This is not your average British indie shtick. The ruthless cop DS Blake (played by Andrew Tiernan, who also wrote and directed the film) investigates the cold case of a politician’s missing daughter, and he is soon caught up in a hurricane of dark secrets, lies, government conspiracy and backstabbing. But he’s determined to solve the mystery, even if he has to pay the highest price imaginable. Sounds vaguely familiar? Probably yes. It’s the level of careful detail within each frame and twist that makes Dragonfly special.
The tone of the narrative is somber throughout, so it’s only instinctive that Dragonfly should be filmed in black and white. It’s as if the director had decided to film in a dark environment where your cone cells responsible for colour vision are naturally switched off. The film has the thumping pace of an art film, without the unrelenting stamina of Hollywood thriller.
Dragonfly is a meditative and contemplative experience, not conducive to adrenaline rushes. Here the forensics are subordinate to the movie aesthetics. Its complexity lies is the nuanced black and white tones, and the carefully crafted photography. There are some particularly beautiful images of the London landscape and a park covered in snow.
Tiernan delivers a steady performance of a man tormented by the limitations of his job, and haunted by the prospect or not completing the task assigned to him. The cast also includes Wayne Norman as Blake’s sidekick Richard Price, Mark Wingett as the corrupt politician Francis Grosvenor (whose daughter has gone missing), Ann Mitchel as Francis’s wife and Shona McWilliams as a very ambiguous woman.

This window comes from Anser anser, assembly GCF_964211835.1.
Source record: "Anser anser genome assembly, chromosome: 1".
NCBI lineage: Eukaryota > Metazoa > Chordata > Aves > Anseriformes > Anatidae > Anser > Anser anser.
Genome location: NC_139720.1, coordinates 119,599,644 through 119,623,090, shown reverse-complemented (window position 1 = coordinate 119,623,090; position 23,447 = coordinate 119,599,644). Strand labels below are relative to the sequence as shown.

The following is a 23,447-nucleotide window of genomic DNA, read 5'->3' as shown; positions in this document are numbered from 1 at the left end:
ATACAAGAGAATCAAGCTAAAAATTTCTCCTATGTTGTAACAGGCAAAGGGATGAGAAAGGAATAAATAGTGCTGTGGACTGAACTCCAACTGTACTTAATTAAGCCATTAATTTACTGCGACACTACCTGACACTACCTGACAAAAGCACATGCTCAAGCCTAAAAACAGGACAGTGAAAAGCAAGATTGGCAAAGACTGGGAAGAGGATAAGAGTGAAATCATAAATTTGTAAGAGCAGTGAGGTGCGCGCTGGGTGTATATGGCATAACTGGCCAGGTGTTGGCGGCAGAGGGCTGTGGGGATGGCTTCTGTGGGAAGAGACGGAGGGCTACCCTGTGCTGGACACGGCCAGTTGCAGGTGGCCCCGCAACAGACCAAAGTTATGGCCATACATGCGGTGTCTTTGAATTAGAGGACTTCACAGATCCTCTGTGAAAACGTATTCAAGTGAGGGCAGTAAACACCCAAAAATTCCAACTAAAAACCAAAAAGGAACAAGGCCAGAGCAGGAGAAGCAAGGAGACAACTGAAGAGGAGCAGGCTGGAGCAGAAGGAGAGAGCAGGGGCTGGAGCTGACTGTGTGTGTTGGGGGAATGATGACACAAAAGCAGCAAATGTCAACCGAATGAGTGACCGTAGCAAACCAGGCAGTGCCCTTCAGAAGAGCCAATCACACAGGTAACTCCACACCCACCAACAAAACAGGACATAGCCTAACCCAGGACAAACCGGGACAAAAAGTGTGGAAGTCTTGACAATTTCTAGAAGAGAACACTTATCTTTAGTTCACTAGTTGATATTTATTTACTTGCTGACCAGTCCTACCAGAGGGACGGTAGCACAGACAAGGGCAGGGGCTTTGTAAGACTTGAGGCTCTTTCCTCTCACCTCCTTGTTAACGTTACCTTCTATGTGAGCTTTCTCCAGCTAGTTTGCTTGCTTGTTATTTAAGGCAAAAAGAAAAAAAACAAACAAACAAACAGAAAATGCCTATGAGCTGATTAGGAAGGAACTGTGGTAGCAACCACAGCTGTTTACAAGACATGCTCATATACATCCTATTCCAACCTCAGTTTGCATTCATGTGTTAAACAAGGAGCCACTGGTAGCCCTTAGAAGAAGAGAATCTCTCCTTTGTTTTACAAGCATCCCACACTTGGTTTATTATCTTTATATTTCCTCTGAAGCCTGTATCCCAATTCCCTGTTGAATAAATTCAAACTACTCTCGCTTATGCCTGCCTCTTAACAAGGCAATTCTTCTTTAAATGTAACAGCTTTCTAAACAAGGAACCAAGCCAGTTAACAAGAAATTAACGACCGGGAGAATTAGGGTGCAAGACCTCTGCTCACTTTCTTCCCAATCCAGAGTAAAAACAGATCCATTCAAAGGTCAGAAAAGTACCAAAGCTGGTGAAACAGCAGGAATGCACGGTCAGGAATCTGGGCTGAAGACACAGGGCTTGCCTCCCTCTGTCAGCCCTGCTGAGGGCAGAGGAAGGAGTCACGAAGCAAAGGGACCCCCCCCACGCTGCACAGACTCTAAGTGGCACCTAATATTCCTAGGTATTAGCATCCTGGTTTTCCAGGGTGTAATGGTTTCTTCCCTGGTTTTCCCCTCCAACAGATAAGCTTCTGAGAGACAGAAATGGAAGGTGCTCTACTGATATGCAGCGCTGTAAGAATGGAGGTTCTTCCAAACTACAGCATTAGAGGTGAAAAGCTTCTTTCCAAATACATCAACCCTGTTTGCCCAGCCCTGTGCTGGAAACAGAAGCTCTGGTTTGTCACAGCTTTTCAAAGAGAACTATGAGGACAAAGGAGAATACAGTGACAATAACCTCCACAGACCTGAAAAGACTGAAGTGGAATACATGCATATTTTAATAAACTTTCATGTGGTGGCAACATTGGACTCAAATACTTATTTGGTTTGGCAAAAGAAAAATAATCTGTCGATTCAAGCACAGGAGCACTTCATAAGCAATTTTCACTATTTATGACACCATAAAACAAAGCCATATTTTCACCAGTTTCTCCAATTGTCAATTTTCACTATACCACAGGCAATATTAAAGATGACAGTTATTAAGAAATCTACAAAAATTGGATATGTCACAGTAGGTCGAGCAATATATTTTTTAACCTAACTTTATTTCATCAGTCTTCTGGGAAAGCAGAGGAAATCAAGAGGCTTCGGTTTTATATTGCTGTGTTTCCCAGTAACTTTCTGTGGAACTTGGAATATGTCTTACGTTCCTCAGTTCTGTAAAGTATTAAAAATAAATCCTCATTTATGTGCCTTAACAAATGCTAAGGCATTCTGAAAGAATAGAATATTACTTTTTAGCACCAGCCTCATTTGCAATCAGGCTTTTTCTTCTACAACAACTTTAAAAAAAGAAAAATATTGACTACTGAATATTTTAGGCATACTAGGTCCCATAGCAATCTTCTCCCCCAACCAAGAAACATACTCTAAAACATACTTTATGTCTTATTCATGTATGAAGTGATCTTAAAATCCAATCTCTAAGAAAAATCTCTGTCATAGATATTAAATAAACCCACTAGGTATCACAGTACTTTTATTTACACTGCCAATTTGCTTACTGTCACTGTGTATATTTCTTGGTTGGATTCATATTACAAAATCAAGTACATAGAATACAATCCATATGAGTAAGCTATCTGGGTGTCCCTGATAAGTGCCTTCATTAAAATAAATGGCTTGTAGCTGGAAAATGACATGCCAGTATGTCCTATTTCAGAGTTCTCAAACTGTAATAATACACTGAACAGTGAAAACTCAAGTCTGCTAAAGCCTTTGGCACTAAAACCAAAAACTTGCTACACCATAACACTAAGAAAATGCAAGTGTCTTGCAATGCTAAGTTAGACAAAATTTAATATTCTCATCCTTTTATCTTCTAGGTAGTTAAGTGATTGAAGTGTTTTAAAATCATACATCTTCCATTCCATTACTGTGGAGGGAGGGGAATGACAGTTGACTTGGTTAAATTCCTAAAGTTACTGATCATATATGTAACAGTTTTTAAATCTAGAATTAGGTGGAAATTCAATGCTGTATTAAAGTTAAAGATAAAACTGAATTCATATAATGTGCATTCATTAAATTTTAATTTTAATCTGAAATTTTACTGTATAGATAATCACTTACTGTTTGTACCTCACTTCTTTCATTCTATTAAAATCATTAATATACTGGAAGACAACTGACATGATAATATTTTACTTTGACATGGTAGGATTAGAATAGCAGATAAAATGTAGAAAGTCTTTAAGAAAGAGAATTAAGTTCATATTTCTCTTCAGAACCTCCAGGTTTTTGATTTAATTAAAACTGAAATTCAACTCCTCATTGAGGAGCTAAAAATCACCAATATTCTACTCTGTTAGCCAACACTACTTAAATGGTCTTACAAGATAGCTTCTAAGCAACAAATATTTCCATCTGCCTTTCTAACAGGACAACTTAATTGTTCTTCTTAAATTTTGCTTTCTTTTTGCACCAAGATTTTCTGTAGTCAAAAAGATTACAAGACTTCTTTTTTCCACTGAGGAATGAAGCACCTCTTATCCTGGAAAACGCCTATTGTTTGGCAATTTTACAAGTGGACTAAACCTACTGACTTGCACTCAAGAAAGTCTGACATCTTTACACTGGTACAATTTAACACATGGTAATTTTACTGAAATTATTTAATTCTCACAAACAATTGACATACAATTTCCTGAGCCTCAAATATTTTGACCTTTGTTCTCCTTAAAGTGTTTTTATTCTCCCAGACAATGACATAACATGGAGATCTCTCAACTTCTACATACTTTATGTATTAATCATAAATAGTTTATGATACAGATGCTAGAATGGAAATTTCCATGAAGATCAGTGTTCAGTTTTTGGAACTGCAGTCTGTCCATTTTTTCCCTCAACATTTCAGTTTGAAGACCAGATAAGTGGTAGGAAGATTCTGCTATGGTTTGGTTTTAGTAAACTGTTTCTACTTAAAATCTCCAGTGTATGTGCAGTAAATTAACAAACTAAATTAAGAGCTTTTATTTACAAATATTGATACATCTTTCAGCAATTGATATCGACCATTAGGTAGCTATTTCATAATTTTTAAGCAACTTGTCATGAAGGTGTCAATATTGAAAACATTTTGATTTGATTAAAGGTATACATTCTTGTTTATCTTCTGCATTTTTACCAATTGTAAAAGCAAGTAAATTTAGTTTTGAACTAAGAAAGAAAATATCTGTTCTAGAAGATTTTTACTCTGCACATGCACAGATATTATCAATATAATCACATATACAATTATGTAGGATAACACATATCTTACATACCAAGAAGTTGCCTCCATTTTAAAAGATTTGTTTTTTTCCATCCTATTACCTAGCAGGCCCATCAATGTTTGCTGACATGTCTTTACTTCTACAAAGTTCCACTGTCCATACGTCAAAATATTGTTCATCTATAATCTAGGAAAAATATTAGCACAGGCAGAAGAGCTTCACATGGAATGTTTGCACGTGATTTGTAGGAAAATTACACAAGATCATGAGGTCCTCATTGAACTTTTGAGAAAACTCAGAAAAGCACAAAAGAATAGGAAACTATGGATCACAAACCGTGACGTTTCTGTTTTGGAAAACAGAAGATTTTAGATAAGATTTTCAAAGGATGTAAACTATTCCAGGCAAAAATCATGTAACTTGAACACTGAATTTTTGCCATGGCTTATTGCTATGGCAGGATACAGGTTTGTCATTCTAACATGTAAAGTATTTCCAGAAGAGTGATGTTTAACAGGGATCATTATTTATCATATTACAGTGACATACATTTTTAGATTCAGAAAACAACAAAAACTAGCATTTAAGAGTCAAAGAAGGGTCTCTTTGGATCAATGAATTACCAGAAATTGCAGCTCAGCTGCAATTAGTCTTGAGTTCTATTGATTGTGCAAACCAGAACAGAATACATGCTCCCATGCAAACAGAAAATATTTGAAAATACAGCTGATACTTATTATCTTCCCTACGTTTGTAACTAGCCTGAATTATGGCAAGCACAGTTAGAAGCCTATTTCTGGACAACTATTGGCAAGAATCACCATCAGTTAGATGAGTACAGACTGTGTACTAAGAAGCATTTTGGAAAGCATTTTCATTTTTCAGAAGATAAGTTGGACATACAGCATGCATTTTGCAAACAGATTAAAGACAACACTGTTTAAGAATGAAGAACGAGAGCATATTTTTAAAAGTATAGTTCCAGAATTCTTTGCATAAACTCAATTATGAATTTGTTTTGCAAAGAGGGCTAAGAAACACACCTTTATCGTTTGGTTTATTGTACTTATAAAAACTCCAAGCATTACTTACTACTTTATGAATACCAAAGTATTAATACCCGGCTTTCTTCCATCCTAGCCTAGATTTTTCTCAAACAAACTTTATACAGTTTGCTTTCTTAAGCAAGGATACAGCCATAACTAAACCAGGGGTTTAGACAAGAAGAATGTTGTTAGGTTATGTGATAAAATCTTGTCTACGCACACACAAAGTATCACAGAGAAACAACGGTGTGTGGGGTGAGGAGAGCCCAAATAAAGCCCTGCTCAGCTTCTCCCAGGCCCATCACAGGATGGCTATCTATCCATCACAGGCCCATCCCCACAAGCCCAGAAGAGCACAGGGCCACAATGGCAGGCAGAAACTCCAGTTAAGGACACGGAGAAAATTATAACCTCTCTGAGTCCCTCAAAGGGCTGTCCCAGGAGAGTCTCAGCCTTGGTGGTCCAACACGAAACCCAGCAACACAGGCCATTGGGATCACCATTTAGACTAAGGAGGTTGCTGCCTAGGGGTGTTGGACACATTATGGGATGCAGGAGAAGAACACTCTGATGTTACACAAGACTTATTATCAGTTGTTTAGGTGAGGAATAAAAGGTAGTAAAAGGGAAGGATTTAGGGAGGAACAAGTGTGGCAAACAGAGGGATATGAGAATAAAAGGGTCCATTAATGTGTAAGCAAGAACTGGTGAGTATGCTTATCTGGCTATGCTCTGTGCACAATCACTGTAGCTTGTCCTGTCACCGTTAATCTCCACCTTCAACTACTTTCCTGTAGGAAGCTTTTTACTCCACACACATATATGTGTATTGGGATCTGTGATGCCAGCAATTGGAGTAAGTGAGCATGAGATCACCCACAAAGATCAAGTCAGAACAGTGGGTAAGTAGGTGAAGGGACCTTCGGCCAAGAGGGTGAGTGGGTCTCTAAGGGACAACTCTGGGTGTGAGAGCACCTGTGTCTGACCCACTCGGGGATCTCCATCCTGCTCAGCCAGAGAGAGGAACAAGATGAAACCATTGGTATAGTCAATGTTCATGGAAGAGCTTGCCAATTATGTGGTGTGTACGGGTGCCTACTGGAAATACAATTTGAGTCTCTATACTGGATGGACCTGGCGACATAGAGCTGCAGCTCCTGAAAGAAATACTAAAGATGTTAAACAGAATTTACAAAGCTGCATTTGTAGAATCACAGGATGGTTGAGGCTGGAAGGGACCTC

The film gradually blends in elements of film noir, detective story and occultism, but I wouldn’t want to get into too much detail without spoiling the movie twists. The story does however have some loose ends which at times are difficult to pierce together, particularly as you may get absorbed in the ingenious photography.
This is not Tiernan’s first film to deal with the subject of suspicion and mistrust in government organisations. His latest movie UK18 delves into the topic in a lot more detail, and the director has taken a lot more artistic freedoms: the movie narrative is partly devoid of chronological and logical linearity.
Dragonfly is available on VoD – just click here for more information. And don’t forget to attend the DMovies‘ screening of Andrew Tiernan’s latest movie the nightmare sci-fi UK18 on April 19th at the Regent Street Cinema – just click here in order to accede to our review of the film and here to purchase your ticket right now.